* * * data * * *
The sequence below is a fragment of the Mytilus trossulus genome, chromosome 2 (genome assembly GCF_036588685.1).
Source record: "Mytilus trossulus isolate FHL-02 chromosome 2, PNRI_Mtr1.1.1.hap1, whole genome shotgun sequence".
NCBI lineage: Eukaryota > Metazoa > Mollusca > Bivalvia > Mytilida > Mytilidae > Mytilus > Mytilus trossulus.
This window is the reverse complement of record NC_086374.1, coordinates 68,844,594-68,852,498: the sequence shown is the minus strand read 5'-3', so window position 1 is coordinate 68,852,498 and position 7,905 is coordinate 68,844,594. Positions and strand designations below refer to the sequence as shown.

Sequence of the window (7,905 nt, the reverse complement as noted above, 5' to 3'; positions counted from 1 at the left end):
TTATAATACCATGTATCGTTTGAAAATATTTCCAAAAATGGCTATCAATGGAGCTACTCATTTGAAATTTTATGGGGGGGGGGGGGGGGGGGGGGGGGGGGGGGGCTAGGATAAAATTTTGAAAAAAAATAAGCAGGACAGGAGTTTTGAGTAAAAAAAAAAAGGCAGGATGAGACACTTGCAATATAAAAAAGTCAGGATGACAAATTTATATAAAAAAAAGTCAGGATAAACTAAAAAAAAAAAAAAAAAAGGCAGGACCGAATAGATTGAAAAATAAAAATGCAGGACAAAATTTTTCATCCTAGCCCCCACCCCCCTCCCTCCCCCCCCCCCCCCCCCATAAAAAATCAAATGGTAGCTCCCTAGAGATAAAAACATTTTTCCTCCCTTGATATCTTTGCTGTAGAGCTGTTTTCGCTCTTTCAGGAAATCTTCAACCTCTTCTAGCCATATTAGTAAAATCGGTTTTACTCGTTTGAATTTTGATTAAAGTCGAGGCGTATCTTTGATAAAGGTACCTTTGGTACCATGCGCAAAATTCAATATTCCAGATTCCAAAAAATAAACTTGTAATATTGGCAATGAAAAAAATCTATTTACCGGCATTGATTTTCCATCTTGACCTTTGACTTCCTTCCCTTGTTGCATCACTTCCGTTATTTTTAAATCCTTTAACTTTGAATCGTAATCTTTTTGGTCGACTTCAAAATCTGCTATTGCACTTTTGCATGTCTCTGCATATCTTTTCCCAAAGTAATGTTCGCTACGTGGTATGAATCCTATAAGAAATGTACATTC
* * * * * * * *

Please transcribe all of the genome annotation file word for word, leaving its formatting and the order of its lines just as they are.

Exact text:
The sequence below is a fragment of the Mytilus trossulus genome, chromosome 2 (genome assembly GCF_036588685.1).
Source record: "Mytilus trossulus isolate FHL-02 chromosome 2, PNRI_Mtr1.1.1.hap1, whole genome shotgun sequence".
NCBI lineage: Eukaryota > Metazoa > Mollusca > Bivalvia > Mytilida > Mytilidae > Mytilus > Mytilus trossulus.
This window is the reverse complement of record NC_086374.1, coordinates 68,844,594-68,852,498: the sequence shown is the minus strand read 5'-3', so window position 1 is coordinate 68,852,498 and position 7,905 is coordinate 68,844,594. Positions and strand designations below refer to the sequence as shown.

Sequence of the window (7,905 nt, the reverse complement as noted above, 5' to 3'; positions counted from 1 at the left end):
TTATAATACCATGTATCGTTTGAAAATATTTCCAAAAATGGCTATCAATGGAGCTACTCATTTGAAATTTTATGGGGGGGGGGGGGGGGGGGGGGGGGGGGGGGGCTAGGATAAAATTTTGAAAAAAAATAAGCAGGACAGGAGTTTTGAGTAAAAAAAAAAAGGCAGGATGAGACACTTGCAATATAAAAAAGTCAGGATGACAAATTTATATAAAAAAAAGTCAGGATAAACTAAAAAAAAAAAAAAAAAAGGCAGGACCGAATAGATTGAAAAATAAAAATGCAGGACAAAATTTTTCATCCTAGCCCCCACCCCCCTCCCTCCCCCCCCCCCCCCCCCATAAAAAATCAAATGGTAGCTCCCTAGAGATAAAAACATTTTTCCTCCCTTGATATCTTTGCTGTAGAGCTGTTTTCGCTCTTTCAGGAAATCTTCAACCTCTTCTAGCCATATTAGTAAAATCGGTTTTACTCGTTTGAATTTTGATTAAAGTCGAGGCGTATCTTTGATAAAGGTACCTTTGGTACCATGCGCAAAATTCAATATTCCAGATTCCAAAAAATAAACTTGTAATATTGGCAATGAAAAAAATCTATTTACCGGCATTGATTTTCCATCTTGACCTTTGACTTCCTTCCCTTGTTGCATCACTTCCGTTATTTTTAAATCCTTTAACTTTGAATCGTAATCTTTTTGGTCGACTTCAAAATCTGCTATTGCACTTTTGCATGTCTCTGCATATCTTTTCCCAAAGTAATGTTCGCTACGTGGTATGAATCCTATAAGAAATGTACATTC